Bear cries for a while, then he keeps eating, hoping the food will bury itself inside of him.
On Thursday, I have my final Korean class. We learn numbers, days of the week, the most basic stuff last. Though not one of us has a grasp on the basics. There are two different sets of numbers in Korean, one from the Chinese. It seems impossible to guess when to use which without knowing Mandarin. There is a whole other base beneath the base of Korean.
When I get home, Cathreen says I can memorize the days of the week with our baby. I will be at her level when she is just starting to speak. For a few weeks, perhaps, we will see eye-to-eye. But then she will go on to realize how stupid her daddy is.
We are in week 35. Thirty-six is considered “full-term.” We are trying to wait until 39, when the lungs should be completely completed. Our doctor still has us getting ultrasounds, because of the steroids. This week, we have our favorite ultrasound operator. I sit by the monitor and watch the baby’s belly—we’ve had enough ultrasounds now to identify the belly, the back, the head, the placenta. I can see the heart fluttering like a wing. Usually, an ultrasound is a quick measurement, a reassurance. This time, though, the image lingers. And lingers.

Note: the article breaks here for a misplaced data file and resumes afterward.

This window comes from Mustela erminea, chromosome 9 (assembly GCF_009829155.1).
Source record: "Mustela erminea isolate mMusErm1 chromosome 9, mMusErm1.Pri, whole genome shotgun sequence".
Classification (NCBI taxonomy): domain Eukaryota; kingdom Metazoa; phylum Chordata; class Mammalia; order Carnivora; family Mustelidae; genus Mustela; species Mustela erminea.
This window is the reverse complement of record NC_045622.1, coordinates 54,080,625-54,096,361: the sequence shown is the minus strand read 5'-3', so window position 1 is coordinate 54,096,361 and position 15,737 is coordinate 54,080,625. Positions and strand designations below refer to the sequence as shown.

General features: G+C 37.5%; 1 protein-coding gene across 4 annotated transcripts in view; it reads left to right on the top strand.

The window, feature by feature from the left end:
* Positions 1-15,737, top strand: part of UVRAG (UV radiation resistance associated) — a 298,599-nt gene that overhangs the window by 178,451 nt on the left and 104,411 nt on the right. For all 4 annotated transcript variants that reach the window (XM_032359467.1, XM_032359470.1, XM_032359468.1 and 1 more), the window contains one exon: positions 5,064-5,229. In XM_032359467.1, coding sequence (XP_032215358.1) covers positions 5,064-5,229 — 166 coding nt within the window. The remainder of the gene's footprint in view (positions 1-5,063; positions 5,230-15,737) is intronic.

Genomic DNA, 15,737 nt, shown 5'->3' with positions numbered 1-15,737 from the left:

“I’m waiting for the baby to do a breathing exercise,” the ultrasound operator says. I look for lungs, but see nothing in Eun Chong’s chest but dots.
We wait. The air conditioner turns on and off. Songs go by on the radio. The ultrasound operator jiggles Cathreen’s belly to try to get the baby moving. Finally, she says she will get the doctor.
When she is gone, Cathreen nearly cries.
The doctor arrives with a midwife-in-training in tow. First the midwife has a go. Nothing. Then the doctor takes over. He says the weight is fine (49th percentile) and the size of the head is fine (eight centimeters). He jiggles Cathreen’s belly, too. He says the baby doesn’t need to breathe inside the womb, so what we’re waiting for is a clenching of muscle. We’re waiting for a practice breath, for an act of preparation.